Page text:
Calvin says this, “For so long as we are governed by our sense and by our natural disposition, we are in bondage to sin; but when the Lord regenerates us by his Spirit, he likewise makes us free, so that, loosed from the snares of Satan, we willingly obey righteousness. But regeneration proceeds from faith, and hence it is evident that freedom proceeds from the gospel.”

Barnes adds, “There is need of the gospel. That only can make men free, calm, collected, meek, and lovers of truth; and as every man is by nature the servant of sin, he should without delay seek an interest in that gospel which can alone make him free.”

In the midst of our celebration of this freedom, we pause and wonder, “now wait a minute, how is it that I still continue to sin?”  Well, as Paul works this matter of slavery out in Romans 6, we are glad he continued to write because when we get to Romans 7 we learn that he faced that same dilemma – namely that he still continued to battle sin.  Despite the freedom not to sin that Christ has given us, Paul says that we still sin due to the nature of the flesh. But I don’t want to get too deep into that here.  The main point we need to see is the dichotomy between one who is a slave to sin, and one who is not, and that we have been made free men and women by the power and work of Christ.

8:33 They answered him, “We are offspring of Abraham and have never been enslaved to anyone. How is it that you say, ‘You will become free’?”

Ironically, the very shackles that bound these Pharisees in their sin were the same chains causing them to claim they weren’t enslaved to anyone.  In their blindness they claimed they weren’t blind.  In their darkness they claimed to be enlightened.  These were truly men who were missing the point.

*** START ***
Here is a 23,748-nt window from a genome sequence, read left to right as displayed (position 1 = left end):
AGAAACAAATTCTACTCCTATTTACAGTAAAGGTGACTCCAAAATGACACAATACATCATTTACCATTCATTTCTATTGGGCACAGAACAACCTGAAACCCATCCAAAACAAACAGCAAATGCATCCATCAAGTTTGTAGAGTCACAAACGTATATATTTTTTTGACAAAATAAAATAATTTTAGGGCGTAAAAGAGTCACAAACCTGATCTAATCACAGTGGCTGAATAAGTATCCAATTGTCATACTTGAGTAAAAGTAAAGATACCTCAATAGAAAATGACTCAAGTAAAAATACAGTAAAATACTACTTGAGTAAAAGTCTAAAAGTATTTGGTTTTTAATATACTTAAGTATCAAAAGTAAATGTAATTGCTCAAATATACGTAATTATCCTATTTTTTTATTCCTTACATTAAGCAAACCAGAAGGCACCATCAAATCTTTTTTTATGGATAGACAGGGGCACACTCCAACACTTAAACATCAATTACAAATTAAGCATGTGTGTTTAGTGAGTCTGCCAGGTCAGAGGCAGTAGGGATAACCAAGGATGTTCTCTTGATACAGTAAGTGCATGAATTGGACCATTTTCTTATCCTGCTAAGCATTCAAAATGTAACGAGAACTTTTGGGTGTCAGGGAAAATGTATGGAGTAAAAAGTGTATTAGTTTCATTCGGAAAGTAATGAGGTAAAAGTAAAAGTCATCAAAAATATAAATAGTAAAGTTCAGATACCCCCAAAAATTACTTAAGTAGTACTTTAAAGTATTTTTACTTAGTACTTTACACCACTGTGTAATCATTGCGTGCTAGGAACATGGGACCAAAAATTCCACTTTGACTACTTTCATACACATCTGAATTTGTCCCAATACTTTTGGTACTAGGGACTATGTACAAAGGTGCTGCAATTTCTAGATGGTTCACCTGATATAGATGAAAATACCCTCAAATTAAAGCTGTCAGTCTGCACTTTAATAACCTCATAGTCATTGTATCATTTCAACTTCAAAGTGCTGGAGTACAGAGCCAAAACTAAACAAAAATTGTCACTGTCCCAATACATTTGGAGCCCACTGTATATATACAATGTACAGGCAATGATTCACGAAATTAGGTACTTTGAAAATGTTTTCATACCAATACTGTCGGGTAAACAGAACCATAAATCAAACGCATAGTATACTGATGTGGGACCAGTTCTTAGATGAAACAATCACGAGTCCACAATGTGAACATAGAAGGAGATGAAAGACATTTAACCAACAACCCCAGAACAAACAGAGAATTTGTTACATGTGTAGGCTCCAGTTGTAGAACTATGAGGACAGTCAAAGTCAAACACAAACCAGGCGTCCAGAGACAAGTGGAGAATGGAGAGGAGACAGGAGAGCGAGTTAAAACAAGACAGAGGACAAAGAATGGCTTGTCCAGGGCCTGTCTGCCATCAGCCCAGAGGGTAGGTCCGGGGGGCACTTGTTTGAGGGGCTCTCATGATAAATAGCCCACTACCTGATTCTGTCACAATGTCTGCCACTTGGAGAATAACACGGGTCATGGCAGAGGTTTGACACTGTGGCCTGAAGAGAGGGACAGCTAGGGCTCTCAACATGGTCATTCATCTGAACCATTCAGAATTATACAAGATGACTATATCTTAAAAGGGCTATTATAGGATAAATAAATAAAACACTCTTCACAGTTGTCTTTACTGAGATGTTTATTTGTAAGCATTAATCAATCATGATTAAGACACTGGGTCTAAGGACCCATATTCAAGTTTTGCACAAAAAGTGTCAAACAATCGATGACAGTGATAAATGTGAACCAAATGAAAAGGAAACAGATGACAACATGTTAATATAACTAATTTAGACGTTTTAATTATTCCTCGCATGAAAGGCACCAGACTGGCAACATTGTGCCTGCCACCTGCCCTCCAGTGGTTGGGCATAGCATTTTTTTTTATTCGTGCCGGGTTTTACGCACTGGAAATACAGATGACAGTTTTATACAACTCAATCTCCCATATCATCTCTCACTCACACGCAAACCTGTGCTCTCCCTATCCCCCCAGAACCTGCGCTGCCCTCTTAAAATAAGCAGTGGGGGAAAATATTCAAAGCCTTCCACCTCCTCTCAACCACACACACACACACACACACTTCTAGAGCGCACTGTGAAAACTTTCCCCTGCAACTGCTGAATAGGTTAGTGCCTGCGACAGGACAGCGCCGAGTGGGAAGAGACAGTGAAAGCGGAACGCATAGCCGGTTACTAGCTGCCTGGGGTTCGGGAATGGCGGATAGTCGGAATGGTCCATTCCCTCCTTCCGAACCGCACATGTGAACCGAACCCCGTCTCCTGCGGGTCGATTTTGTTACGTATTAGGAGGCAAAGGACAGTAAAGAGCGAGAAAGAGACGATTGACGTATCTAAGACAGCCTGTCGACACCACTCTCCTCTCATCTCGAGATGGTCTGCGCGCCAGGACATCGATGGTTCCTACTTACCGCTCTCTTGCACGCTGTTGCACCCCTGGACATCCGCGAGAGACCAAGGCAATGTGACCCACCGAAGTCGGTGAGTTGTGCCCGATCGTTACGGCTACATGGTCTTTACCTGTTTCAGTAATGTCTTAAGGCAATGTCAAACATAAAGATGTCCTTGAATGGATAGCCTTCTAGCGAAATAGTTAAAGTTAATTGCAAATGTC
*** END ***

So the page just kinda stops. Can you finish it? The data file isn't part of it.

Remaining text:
Oddly enough (and Calvin picks up on this point as well) it isn’t as though these people have never been enslaved physically to anyway…in point of fact, they were currently under a type of mild slavery/tyranny by the Romans at this very time in history – something I will address shortly. Warren Wiersbe collects these thoughts together succinctly:

Their claim that Abraham’s descendants had never been in bondage was certainly a false one that was refuted by the very record in the Old Testament Scriptures. The Jews had been enslaved by seven mighty nations, as recorded in the book of Judges. The ten northern tribes had been carried away captive by Assyria, and the two southern tribes had gone into seventy years of captivity in Babylon. And at that very hour, the Jews were under the iron heel of Rome! How difficult it is for proud religious people to admit their failings and their needs!

Pink cites all of the above that Wiersbe mentions, and then says, “It was therefore the height of absurdity and a manifest departure from the truth for them to affirm that the seed of Abraham had never been in bondage. Yet no more untenable and erroneous was this than the assertions of present-day errorists who prate so loudly of the freedom of the natural man, and who so hotly deny that his will is enslaved by sin.”

8:34-36 Jesus answered them, “Truly, truly, I say to you, everyone who practices sin is a slave to sin. [35] The slave does not remain in the house forever; the son remains forever. [36] So if the Son sets you free, you will be free indeed.

Jesus uses the emphatic phrase “truly, truly” to get our attention.  He is saying to us “pay attention to this.”

Bondage to our Self-Centeredness

D.A. Carson explores the intent of what Christ is saying, “For Jesus, then, the ultimate bondage is not enslavement to a political or economic system, but vicious slavery to moral failure, to rebellion against the God who had made us. The despotic master is not Caesar, but shameful self-centeredness, an evil and enslaving devotion to created things at the expense of worship of the Creator.”

In other words, we are so self-centered and self-serving that our own sin and moral failures are the chief problems that need to be dealt with in life.